J K jaundice, joints, keratosis follicularis, kidney infections
L laxation, leprosy, laryngitis, lupus, liver ailments, leukemia
M multiple sclerosis, mastitis in cattle, mouth irritations, muscle cramps/strains, moles
N nausea of all kinds
O onycholysis, odor control of chronic ulcers, oral disorders
P pelvic pain, pinworms, psoriasis, prostatitis, poison ivy/oak, pancreas
R razor burn, radiation burns, radiation dermatitis, rashes
S stings, styes, sprains, senile moles, sores of all kinds, seborrhea, stretch marks, sore throat, shingles, staph infections, sunburns, sciatic nerve, sickle-cell disease, silicon toxicity
T tonsillitis, tendinitis, trachoma, tuberculosis, tumors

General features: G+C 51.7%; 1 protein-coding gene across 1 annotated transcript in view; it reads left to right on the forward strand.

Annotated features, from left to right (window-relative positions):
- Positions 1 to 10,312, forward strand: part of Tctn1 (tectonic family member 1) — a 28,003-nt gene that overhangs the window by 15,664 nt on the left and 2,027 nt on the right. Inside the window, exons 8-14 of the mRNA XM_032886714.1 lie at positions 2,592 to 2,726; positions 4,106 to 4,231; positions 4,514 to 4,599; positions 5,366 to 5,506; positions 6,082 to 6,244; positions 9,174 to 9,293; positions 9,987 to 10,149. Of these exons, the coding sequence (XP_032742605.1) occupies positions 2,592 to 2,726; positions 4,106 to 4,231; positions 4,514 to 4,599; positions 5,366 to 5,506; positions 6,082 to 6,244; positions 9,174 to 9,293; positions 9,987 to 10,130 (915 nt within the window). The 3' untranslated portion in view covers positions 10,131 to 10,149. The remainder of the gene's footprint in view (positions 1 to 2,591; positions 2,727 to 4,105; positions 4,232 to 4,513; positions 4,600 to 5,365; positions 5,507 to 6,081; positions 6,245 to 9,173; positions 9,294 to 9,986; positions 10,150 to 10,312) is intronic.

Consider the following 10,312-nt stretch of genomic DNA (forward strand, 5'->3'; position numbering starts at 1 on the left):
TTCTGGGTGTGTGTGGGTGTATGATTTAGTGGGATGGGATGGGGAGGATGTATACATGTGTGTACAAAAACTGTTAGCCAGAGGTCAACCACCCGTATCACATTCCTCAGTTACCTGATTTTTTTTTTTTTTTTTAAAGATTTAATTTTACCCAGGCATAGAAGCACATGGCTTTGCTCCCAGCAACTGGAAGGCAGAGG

U ulcerations of all kinds, urticaria, ulcers (peptic and duodenal)
V vaginitis, venereal sores, venous stasis, varicose veins
W wind burn, wheal, wounds of all kinds, warts
X Y Z X-ray burns, yeast infections, zoster (shingles)
Excerpts From: "Aloe Vera: a Mission Discovered"
By Lee Ritter
The chief engineer for a large, international pharmaceutical company said to me recently, "Lee, we've known for some time about the benefits of aloe vera but there's no incentive for us to put up the multi-millions of dollars it would cost to get it approved as a drug by the Federal Drug Administration." Estimated costs for obtaining FDA approval of a new drug can run from $100 to $300 million. When a company finishes its research and obtains FDA approval, there's nothing to patent. There is no proprietary interest. Aloe vera is a natural product protected from patent. Every drug company in the world would take advantage of the research and start producing aloe drugs. The bottom line is, profits aren't there.